The combination of creativity in mixology and the recent re-birth of classic cocktails has elevated the spirits trade to new levels that I’ve not seen in my lifetime. The bartending profession has grown up rapidly from recent generations, when bartenders banged out drinks in rapid-fire succession. The craft of mixing cocktails has definitely changed since then, with establishments making their beverage presentations a priority, with fresh ingredients, quality spirits and complex recipes, rather than only offering concoctions filled with “house” liquors, pre-mixed packaged mixers (like sweet-and-sour mix) or soda from the fountain. Sure, those drinks remain popular today, because that’s what so many of us grew up drinking (and because they are easier to order and quicker to mix – and they aren’t THAT bad).
Today’s emphasis on excellence is bringing unprecedented success and popularity to top-quality drinking establishments. Many are capitalizing on inspired themes, including a number that have brought backdrinking’s golden age of the pre-Prohibition era, when bartenders were the center of attention at popular restaurants and bars, much like chefs at many of today’s restaurants. Bartenders who were masters of their craft held near-celebrity status.
There are a number of top-notch bars in downtown Los Angeles showcasing mixologists at the top of their game. So as a sequel to our December expedition to downtown watering holes, Beth and I joined Susan, Gordon and Kristen DesCombes and Kristen’s friend Zach Timm in another quest to find some of LA’s hidden whiskey bars.
Our first destination was the Seven Grand whiskey bar on Seventh at Grand (yeah, that location was easy to figure out). One of the trendiest and most-talked-about bars in Los Angeles, Seven Grand was packed the last time we dropped by. But a reasonably early evening visit in the middle of the week made this trip much more relaxing and afforded us a spot at the bar. We were treated to an up-close view of the awe-inspiring whiskey wall, in which the bartenders need a library-style rolling ladder to reach the upper levels.
As I took the last sips of my carefully crafted Old Fashioned, I went in search of a new speakeasy that was allegedly located somewhere in the building. Sure enough, the door to the Bar Jackal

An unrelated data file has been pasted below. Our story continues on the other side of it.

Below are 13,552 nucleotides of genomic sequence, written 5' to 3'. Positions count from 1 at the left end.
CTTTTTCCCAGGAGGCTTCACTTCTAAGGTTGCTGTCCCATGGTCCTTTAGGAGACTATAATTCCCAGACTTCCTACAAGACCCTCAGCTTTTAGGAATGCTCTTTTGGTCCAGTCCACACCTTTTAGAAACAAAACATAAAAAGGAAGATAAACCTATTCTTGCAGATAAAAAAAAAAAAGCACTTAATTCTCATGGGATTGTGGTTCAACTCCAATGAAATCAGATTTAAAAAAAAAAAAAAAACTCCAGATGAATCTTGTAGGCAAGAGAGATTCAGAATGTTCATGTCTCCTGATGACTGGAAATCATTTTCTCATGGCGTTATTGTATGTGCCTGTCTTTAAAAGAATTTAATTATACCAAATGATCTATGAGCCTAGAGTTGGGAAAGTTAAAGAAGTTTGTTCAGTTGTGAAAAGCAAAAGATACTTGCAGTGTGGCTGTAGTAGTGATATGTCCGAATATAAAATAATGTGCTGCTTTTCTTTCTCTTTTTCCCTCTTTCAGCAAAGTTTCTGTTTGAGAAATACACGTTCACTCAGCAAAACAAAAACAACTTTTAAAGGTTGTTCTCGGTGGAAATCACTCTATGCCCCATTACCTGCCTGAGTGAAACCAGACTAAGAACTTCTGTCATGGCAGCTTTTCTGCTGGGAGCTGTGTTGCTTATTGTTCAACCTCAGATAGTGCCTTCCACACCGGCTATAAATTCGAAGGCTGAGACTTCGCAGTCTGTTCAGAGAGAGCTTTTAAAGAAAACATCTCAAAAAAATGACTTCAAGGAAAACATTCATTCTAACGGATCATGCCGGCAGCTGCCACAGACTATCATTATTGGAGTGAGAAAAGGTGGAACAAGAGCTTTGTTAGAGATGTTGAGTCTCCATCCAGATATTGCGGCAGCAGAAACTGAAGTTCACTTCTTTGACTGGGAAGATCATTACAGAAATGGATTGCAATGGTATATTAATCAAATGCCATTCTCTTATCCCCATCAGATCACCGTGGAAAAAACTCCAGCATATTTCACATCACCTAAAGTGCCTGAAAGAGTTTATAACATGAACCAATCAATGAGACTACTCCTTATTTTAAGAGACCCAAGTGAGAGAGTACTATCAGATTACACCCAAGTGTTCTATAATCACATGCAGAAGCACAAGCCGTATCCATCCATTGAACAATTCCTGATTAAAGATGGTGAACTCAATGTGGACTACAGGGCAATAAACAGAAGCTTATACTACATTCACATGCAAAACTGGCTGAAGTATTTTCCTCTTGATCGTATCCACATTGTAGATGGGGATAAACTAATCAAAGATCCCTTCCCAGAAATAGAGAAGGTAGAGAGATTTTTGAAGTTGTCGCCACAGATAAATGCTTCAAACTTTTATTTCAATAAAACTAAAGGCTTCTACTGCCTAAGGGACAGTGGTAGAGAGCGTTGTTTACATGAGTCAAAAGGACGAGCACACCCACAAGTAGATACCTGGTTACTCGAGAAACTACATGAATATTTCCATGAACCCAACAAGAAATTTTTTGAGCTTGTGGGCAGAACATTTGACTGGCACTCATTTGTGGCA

ope was along the hallway leading to the restrooms. After reading the instructions on how to enter, we rang the bell and were greeted by Pedro Shanahan, the spirit guide for the new sipping lounge and tasting library located in the dimly lit back room. Pedro said the secret room had only been open a couple of weeks, so we felt privileged to be among the first to experience the truly top-shelf whiskeys not found in most bars.
If you’re not into sipping straight whiskey, Bar Jackalope serves only three cocktails – Manhattans, Old Fashioneds and Japanese Whisky Highballs – all crafted with hand-carved ice. The point is to sip personally selected amazing whiskey with tableside hospitality. The strategically lit shelves of a whiskey “locker” cover one of the walls, where customers keep their personal bottles of prized spirits under lock-and-key, ready for their return visit. Off to the side, a phonograph-style record player pipes out 1920s jazz and blues, and a door to the patio area gives guests the opportunity to slip out for a cigar. A book-cart filled with volumes about whiskeys separates the “whiskey library,” allowing only small groups to occupy each table in the 18-person capacity chamber. In fact, the rules on the door allow only parties of five or less, meaning our group was divided in half and spent the visit on opposite sides of the cozy quarters (albeit less than 10 feet apart).
A look at the whiskey menu demands a second glance. Several different Pappy Van Winkle bourbons stood out, but I still couldn’t bring myself to sample the expensive hard-to-find bourbon, despite the fact that this might be the only time I’d have the chance. I’ve seen reports indicating a single bottle of Pappy Van Winkle goes for hundreds (and even thousands) of dollars, depending on the age of the bourbon.
Instead, Pedro suggested the 2013 Four Roses Limited Edition Single Barrel bourbon, of which one of his regulars claimed is the best bourbon he has tasted. It blew me away. The 12-year-old bourbon was very rich and smooth, boasting notes of vanilla and caramel. Pedro advised sticking with single barrels and recommended Wild Turkey Kentucky Spirit Single Barrel, a 101-proof bourbon that was complex but not nearly as rich as the Four Roses sample. I thought I was done for the night, but Kristen passed along the rest of her glass of Old Forester 2013 Birthday bourbon, which was full, bold and filled my mouth with wonderful flavors. Lucky for me, she had an early morning ahead.
Pedro and the Seven Grand Whiskey Society also host monthly tastings, designed for all levels of experience. While we weren’t part of that during our visit, Pedro was an excellent guide through the journey of high-end spirits that we sampled.